THREE-TIME Olympic gold medallist Andy Triggs Hodge is ready to begin a new chapter after calling time on an illustrious rowing career.

The 37-year-old returned from Rio having helped Great Britain’s men’s eight to their first victory at the Games since Sydney 2000.

It marked the end of 14 years of international competition for the former Oxford Blue, with his most recent triumph adding to his golds in the men’s four at Beijing (2008) and London (2012).

For Triggs Hodge, his family must now come first and having secured a job, he is looking forward to supporting his wife Eeke, who is seven months pregnant, and two-and-half-year-old son, Sebastian, at their Checkendon home.

“I am in a privileged position to move on from the sport and have no skeletons in the closet,” he said.

“My focus is my next stage, which is supporting my family and be the father I hope I can be.

“It is time rowing came second, third or fourth. If it is right, it will find its way back in to my life.”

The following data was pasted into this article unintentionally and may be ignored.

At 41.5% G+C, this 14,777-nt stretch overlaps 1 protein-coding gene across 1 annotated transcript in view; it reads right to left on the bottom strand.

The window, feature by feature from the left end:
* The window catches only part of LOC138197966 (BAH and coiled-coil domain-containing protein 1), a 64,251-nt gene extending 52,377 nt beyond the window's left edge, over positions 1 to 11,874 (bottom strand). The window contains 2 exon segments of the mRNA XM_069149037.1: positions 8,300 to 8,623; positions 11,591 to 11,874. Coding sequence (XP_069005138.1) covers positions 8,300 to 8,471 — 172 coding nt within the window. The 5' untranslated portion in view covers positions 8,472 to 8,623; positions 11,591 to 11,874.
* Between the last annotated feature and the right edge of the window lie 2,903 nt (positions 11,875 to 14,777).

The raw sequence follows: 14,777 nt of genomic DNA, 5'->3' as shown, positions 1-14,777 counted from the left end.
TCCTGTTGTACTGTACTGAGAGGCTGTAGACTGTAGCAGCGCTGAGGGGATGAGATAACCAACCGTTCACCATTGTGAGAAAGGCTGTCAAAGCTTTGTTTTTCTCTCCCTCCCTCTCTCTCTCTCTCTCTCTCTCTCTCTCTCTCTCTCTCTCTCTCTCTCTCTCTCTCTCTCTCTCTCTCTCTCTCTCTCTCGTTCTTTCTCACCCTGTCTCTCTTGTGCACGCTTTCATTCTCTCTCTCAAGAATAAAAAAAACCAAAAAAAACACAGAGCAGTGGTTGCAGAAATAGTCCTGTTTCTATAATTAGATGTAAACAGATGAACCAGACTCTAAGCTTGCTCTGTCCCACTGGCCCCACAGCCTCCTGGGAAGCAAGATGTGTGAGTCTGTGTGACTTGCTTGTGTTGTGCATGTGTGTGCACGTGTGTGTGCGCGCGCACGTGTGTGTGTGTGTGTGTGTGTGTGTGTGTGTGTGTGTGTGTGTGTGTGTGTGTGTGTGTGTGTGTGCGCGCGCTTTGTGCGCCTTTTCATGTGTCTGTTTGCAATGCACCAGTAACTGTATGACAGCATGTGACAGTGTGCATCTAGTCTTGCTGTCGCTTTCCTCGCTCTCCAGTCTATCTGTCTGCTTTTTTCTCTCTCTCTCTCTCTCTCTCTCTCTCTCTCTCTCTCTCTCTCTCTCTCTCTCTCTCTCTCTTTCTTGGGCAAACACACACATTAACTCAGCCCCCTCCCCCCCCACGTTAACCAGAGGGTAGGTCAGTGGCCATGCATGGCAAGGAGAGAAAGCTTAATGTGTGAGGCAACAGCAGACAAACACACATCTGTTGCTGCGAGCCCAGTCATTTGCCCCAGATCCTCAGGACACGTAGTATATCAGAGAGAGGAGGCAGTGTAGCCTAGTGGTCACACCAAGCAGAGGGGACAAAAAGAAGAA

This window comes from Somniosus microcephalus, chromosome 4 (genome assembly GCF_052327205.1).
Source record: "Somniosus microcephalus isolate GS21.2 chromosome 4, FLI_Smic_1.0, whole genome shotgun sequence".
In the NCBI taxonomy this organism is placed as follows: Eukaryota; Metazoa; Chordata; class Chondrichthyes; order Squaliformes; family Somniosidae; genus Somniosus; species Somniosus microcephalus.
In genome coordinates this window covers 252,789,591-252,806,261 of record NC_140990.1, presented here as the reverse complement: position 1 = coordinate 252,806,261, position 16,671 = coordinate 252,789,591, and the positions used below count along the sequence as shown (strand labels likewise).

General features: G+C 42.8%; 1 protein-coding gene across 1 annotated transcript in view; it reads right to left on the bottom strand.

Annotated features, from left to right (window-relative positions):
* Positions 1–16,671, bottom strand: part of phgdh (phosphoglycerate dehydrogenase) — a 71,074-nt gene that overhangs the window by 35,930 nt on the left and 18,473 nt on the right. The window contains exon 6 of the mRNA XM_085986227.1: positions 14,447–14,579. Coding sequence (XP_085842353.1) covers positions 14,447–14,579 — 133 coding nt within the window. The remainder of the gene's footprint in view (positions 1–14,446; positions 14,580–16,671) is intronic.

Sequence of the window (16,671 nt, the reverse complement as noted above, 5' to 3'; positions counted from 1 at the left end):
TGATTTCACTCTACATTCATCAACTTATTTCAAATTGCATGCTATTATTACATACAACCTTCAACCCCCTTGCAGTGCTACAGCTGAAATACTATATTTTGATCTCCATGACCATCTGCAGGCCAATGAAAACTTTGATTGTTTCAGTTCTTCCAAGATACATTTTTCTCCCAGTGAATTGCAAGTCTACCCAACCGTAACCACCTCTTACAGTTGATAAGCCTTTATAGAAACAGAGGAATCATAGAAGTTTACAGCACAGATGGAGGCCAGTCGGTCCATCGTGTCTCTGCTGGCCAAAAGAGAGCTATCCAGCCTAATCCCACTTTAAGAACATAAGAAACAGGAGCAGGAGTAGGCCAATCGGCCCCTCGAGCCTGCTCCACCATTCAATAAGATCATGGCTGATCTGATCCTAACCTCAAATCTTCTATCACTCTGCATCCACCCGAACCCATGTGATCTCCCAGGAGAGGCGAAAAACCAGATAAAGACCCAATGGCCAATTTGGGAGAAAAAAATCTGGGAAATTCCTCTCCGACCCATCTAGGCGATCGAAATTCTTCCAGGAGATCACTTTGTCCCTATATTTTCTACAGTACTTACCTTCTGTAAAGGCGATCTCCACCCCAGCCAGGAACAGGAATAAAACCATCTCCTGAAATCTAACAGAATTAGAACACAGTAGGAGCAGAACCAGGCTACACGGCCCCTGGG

Triggs Hodge added: “There were lots of thoughts and emotions in my head (at the finish line in Rio).

“The first thing was relief and that is based around all the sacrifices I have made.

“I had to give up the reins of being a father, I could not play that role of being a dad, the role I wanted to do.

“You cannot live a normal life and go out and race for a gold medal.

“My first thought was I can go home and show them why it was all worthwhile.”

Having spent most of 2015 sidelined with glandular fever, Triggs Hodge admitted it had been a “long shot” to make Rio.

But he will never forget the moment he stood on top of the podium at the Lagoa Stadium.

“Winning was a stupendous moment – I could not have imagined it going any better,” he said.

“I was very satisfied with what we had done and from a selfish point of view I felt I could pat myself on the back and say ‘well done Hodge’.

“I am happy with that because throughout my rowing career I have always questioned myself.

“You have to ask yourself those questions because if you don’t, you are not searching for the next piece to make yourself better.

“Only when you have achieved your dream, can you tick the box and it is job done.”